Alert! Greed, wickedness in contaminated drugs
Contaminated drugs making their way into our markets? That is how far the greed and mad rush to make money at the expense of the vulnerable have taken the few who would stop at nothing when it comes to making cheap money.Subscribe
It may sound unusual and incomprehensible but at what seems like an escalated and alarming state of affairs, the plan by some drug manufacturing companies to falsely misrepresent supposed ingredients in some drugs is becoming alarming.
Sometime last month, indeed, just about a couple of weeks ago, the Food and Drugs Authority (FDA) issued an alert notice, warning the public about what they called a falsified anti-malaria drug on the Ghanaian market. It sounds scary does it not?
Why would anyone choose to contaminate anti-malaria drugs for a market that is malaria endemic and people seek and pursue desperate remedies because malaria can kill if not well treated?
Is it a premeditated plan to make quick money on the huge numbers of malaria sufferers in areas such as ours? Or is it a premeditated plan to harm? My guess is the former – to make quick and excess profit based on the demand by patients, old and young.
According to the FDA alert, the counterfeit anti-malaria drug – Combiart Tablet – was discovered on the market as part of the Authority’s market surveillance. As reported in the notice, the drug, Combiart Artemether/Lumefantrine, 20/120mg was taken from the Northern Region of Ghana. It did not contain any of the two active pharmaceutical ingredients stated on the label.
Classifying it as a counterfeit drug, the FDA released further details for the public to watch out for. The drug’s batch number is 722519 and the manufacturing date is 03/2021 with expiry date of 02/2024.
The manufacturer of the alleged fake drug is Strides and Arcolab Ltd and the country of manufacture is India. No one should be deceived by a NAFDAC registration, A4 – 6700 and an FDB/SD registration number 133-7453 also embossed on the drug.
The alert called on health workers and the general public to be on the lookout and report to the FDA the presence of that particular drug.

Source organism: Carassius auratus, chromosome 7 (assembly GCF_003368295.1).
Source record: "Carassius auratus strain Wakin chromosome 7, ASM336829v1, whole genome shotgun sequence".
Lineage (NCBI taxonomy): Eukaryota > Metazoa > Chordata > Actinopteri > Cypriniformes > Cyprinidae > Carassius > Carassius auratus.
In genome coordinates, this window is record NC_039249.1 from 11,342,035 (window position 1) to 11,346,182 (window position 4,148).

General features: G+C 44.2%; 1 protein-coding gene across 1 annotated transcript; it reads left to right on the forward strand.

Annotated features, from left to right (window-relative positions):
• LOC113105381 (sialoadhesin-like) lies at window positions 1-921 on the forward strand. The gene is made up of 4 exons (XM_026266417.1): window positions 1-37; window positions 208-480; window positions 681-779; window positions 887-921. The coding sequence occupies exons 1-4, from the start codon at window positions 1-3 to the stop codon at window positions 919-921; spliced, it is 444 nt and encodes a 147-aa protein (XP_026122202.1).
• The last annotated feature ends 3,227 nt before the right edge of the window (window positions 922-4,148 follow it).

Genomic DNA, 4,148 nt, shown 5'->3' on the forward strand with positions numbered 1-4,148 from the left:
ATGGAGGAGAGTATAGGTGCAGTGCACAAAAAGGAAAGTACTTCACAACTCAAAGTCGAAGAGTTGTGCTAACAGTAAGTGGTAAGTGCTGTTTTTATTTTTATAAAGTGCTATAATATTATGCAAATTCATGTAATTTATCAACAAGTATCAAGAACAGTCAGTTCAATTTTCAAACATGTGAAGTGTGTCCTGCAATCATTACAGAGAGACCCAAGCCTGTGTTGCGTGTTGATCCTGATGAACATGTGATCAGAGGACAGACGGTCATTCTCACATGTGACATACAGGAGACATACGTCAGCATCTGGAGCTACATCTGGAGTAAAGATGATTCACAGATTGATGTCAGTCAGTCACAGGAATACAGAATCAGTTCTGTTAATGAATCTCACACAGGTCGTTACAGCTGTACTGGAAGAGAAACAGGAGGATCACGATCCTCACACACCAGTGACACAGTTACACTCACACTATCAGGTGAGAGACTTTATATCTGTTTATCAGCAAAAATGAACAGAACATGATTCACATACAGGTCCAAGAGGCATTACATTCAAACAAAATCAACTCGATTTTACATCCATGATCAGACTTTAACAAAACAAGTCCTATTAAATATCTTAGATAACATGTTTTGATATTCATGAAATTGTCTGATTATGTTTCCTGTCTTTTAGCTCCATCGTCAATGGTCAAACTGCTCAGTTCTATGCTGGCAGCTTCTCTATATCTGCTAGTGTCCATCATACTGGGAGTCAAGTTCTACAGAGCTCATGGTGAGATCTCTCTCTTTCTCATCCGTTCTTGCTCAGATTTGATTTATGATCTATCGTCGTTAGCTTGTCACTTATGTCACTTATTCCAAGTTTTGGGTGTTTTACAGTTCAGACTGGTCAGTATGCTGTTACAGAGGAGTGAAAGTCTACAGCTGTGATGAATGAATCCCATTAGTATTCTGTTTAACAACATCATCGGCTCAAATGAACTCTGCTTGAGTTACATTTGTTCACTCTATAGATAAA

The regrettable fact is that these drug fraudsters have escalated their trade and are active also on the continent.
BBC News report
Sometime late last year, a BBC Africa news report raised an alarm on a case of falsified cough syrup specifically in The Gambia and possibly in other parts of the African continent. In The Gambia, the contaminated drug had reportedly caused the death of 66 children and a number of acute kidney injuries.
The drug, Promethazine Oral Solution BP, is a product of Maiden Pharmaceuticals and manufactured in India. The drug was colourless and odourless, making it difficult to detect any abnormality just at the look of it.
According to the report, however, when samples of the drug were sent to laboratories in Senegal and Ghana for testing, the alarming information discovered about the drug which was meant for children was that it contained two toxic products — an anti-freeze agent and a solvent. Any wonder children who took the drug died or suffered kidney damages?
Allegedly, the World Health Organisation (WHO) immediately ordered all countries to remove the drug from circulation to forestall any further harm.
Meanwhile, The Gambian authorities had also commenced a door-to-door investigation and search for samples of the syrup for destruction and further action. So far, no other country has reported seeing the cough syrup in their markets.
In India, where the news about the contaminated cough syrup was produced, the BBC report alleged that the government had ordered immediate investigation into the contaminated syrup.
Incidentally, India is said to host one-third of the world’s drug manufacturing sites currently.
So, if such acts of falsifying drugs and coming to dump them on unsuspected markets are not an act of premeditated harm, I wonder what else it could be. The sad thing is that it is not a one-off act. FDA confirms that they do regular market surveillance as part of their routine checks as a national regulator and publish them.
Many a time, the Authority detects counterfeit drugs and alerts the public.
Perhaps, however, not until the fear is put into these manufacturers or importers by naming and shaming, or sometimes even prosecuting, these fraudsters will always get away with murder. We need to have examples set and time is overdue.
Since FDA claims they do see a few of contaminated drugs in their market surveillance, the time has come to not only name and shame but also to go deeper. Once the perpetrators are named, they should be prosecuted and given harsh sentences to serve as deterrent.
We have let miscreants off the hook for far too long and they continue to perpetrate their crimes and go free to enjoy their undeserved profits. They have to face severe consequences for the harm their acts cause the public.